Comic Bastards Reviews Outliers



Comic Bastards reviews Erik T. Johnson’s Outliers.

“The Outliers was everything I wanted from an indie comic book. It has fantastic art with a distinct style and story that is creative and full of mystery. I don’t know the world and I don’t know anyone’s origins and that’s great. That’s why I read comic books to learn this stuff and that’s exactly what a lot of creators and readers forget. If every comic handed you everything you needed to know in the beginning then you’d just wait for someone to update the wiki page. The other thing that I instantly loved about the book was the production value. It has a mini slip case cover with a very awesome cover and then underneath is completely different and great as well. It leaves an impression that’s for damn sure.

The story begins with a school bus breaking down. They’re forced to divide the students onto different busses and one student named Jesper is forced to ride the short bus. The other kids instantly begin making fun of him which pisses him off. There’s only one other student on the short bus and he begins taking his aggression out on Tsu. Tsu is considered a mute and it’s not that he can’t talk, but when he does he can only yell and it’s not in English, it’s more like a forgotten language. The bus driver tells Jesper to cool it and they begin driving home. Jesper is pretty relentless though and soon enough you can see why the school pays to have one kid ride the short bus. Jespers rowdiness causes the bus driver to advert his eyes and they slide off the slick road. Jesper and the bus driver crawl out of the bus and call for Tsu. Tsu begins yelling and suddenly a giant Sasquatch/Swamp Thing looking creature arrives and picks up the bus and puts it back on the road. Tsu passes out and the creature walks off; the bus driver picks him up and gets Jesper on the bus and they drive off leaving the strange event behind, the strange event that was witnessed by other strange creatures.

Personally for me when you’re building a new world, no matter how much it resembles our own, it needs to be interesting. The overall structure of that world is what the reader experiences first and that’s exactly what creator Erik T. Johnson does with The Outliners. He pulls a huge bait and switch with Jesper and Tsu, but it works. It works because Tsu can’t introduce himself which makes his character even more interesting. The structure of the story isn’t typical of your average comic book and that’s a great thing! I know that the monthly/weekly reading average for every comic fan is different, but for me I get tired of reading the same structure and format to each comic book. There are of course a few publishers that manage to spice it up, but even the larger independent publishers tend to have a formula. The Outliners has a different structure and while it wouldn’t work for most other comics, it works incredibly well for this one.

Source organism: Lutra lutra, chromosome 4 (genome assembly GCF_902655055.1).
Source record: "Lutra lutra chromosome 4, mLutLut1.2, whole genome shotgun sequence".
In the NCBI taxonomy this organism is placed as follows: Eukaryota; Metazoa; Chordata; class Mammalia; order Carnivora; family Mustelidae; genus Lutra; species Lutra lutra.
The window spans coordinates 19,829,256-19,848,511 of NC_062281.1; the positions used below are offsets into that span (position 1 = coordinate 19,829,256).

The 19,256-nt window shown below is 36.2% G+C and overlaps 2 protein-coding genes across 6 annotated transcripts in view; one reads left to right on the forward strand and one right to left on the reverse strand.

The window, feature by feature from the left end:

I was sold on the art instantly. Since our main character doesn’t talk the art does all of the work in conveying Tsu emotions. He’s an angry character and you can see why after his interaction with Jesper. On top of that everyone just talks to him and never makes an attempt to speak with him. The character designs were very strong and gave a sense of what part of the country and time of the year the story was taking place in. The book only has two colors; the first half is colored in green and the second blue. When I say colored I don’t mean that there are different shades, but rather that black has been replaced for a light green and so on. It works incredibly well and fits Johnson’s art style. The visual storytelling itself is very strong. There’s a natural progression from one panel to the next, but the integrity of the art style is maintained. In some ways Johnson’s style reminded me of James Stokoe’s, which is one of the highest compliments I can pay him.

I’ve been sitting on this book for a while which is a shame because it’s one of those stories that I instantly loved when I read it. It releases this week, but if you didn’t pre-order it I doubt that your local shop is going to randomly have it (depending on where you live). I would definitely recommend you buy it from the site because the shipping package it also pretty damn cool. I think it’s a clever idea and really puts you in a good mood to read the issue once you open it. If you like supernatural stories with a bit of a mystery then definitely check this book out.

Score: 4/5″